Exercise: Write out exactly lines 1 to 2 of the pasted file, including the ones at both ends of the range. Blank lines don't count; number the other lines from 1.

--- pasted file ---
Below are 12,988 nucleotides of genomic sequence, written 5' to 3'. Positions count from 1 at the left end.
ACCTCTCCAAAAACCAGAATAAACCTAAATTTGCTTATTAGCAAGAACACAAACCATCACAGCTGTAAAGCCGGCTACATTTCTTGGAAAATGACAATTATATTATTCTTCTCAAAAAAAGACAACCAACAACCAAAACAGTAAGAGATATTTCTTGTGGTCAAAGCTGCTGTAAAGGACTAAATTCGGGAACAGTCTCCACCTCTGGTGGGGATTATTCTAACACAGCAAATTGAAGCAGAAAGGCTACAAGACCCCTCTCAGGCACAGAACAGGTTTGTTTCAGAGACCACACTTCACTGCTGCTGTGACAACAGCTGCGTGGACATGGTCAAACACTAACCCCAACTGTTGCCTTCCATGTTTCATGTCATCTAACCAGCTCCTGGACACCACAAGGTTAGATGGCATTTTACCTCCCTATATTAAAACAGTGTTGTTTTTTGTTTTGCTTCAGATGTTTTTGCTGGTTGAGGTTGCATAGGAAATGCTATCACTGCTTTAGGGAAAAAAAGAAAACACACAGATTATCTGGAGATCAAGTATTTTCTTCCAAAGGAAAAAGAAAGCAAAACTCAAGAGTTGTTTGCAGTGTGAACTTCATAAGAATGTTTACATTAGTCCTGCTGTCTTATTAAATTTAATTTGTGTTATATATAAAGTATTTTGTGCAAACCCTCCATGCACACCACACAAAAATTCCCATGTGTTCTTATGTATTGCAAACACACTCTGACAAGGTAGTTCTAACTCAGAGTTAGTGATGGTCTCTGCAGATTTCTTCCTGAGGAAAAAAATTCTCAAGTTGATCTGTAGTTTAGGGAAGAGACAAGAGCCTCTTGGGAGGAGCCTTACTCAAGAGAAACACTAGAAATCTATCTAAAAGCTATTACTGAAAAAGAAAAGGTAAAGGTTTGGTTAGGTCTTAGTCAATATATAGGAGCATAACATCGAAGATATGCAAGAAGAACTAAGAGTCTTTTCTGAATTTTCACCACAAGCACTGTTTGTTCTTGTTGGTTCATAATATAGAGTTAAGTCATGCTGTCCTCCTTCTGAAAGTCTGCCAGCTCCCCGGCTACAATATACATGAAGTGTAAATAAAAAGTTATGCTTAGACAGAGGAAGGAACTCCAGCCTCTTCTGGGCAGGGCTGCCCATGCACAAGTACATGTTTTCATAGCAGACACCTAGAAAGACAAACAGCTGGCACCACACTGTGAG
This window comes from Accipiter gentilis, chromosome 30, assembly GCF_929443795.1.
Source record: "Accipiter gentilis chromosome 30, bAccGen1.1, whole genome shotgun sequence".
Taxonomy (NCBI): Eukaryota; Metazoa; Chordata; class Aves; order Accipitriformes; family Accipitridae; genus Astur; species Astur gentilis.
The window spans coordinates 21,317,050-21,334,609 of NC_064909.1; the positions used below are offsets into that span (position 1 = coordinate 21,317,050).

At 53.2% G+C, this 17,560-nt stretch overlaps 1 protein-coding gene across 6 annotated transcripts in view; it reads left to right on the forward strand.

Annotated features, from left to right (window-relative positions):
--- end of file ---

Below are 12,988 nucleotides of genomic sequence, written 5' to 3'. Positions count from 1 at the left end.
ACCTCTCCAAAAACCAGAATAAACCTAAATTTGCTTATTAGCAAGAACACAAACCATCACAGCTGTAAAGCCGGCTACATTTCTTGGAAAATGACAATTATATTATTCTTCTCAAAAAAAGACAACCAACAACCAAAACAGTAAGAGATATTTCTTGTGGTCAAAGCTGCTGTAAAGGACTAAATTCGGGAACAGTCTCCACCTCTGGTGGGGATTATTCTAACACAGCAAATTGAAGCAGAAAGGCTACAAGACCCCTCTCAGGCACAGAACAGGTTTGTTTCAGAGACCACACTTCACTGCTGCTGTGACAACAGCTGCGTGGACATGGTCAAACACTAACCCCAACTGTTGCCTTCCATGTTTCATGTCATCTAACCAGCTCCTGGACACCACAAGGTTAGATGGCATTTTACCTCCCTATATTAAAACAGTGTTGTTTTTTGTTTTGCTTCAGATGTTTTTGCTGGTTGAGGTTGCATAGGAAATGCTATCACTGCTTTAGGGAAAAAAAGAAAACACACAGATTATCTGGAGATCAAGTATTTTCTTCCAAAGGAAAAAGAAAGCAAAACTCAAGAGTTGTTTGCAGTGTGAACTTCATAAGAATGTTTACATTAGTCCTGCTGTCTTATTAAATTTAATTTGTGTTATATATAAAGTATTTTGTGCAAACCCTCCATGCACACCACACAAAAATTCCCATGTGTTCTTATGTATTGCAAACACACTCTGACAAGGTAGTTCTAACTCAGAGTTAGTGATGGTCTCTGCAGATTTCTTCCTGAGGAAAAAAATTCTCAAGTTGATCTGTAGTTTAGGGAAGAGACAAGAGCCTCTTGGGAGGAGCCTTACTCAAGAGAAACACTAGAAATCTATCTAAAAGCTATTACTGAAAAAGAAAAGGTAAAGGTTTGGTTAGGTCTTAGTCAATATATAGGAGCATAACATCGAAGATATGCAAGAAGAACTAAGAGTCTTTTCTGAATTTTCACCACAAGCACTGTTTGTTCTTGTTGGTTCATAATATAGAGTTAAGTCATGCTGTCCTCCTTCTGAAAGTCTGCCAGCTCCCCGGCTACAATATACATGAAGTGTAAATAAAAAGTTATGCTTAGACAGAGGAAGGAACTCCAGCCTCTTCTGGGCAGGGCTGCCCATGCACAAGTACATGTTTTCATAGCAGACACCTAGAAAGACAAACAGCTGGCACCACACTGTGAG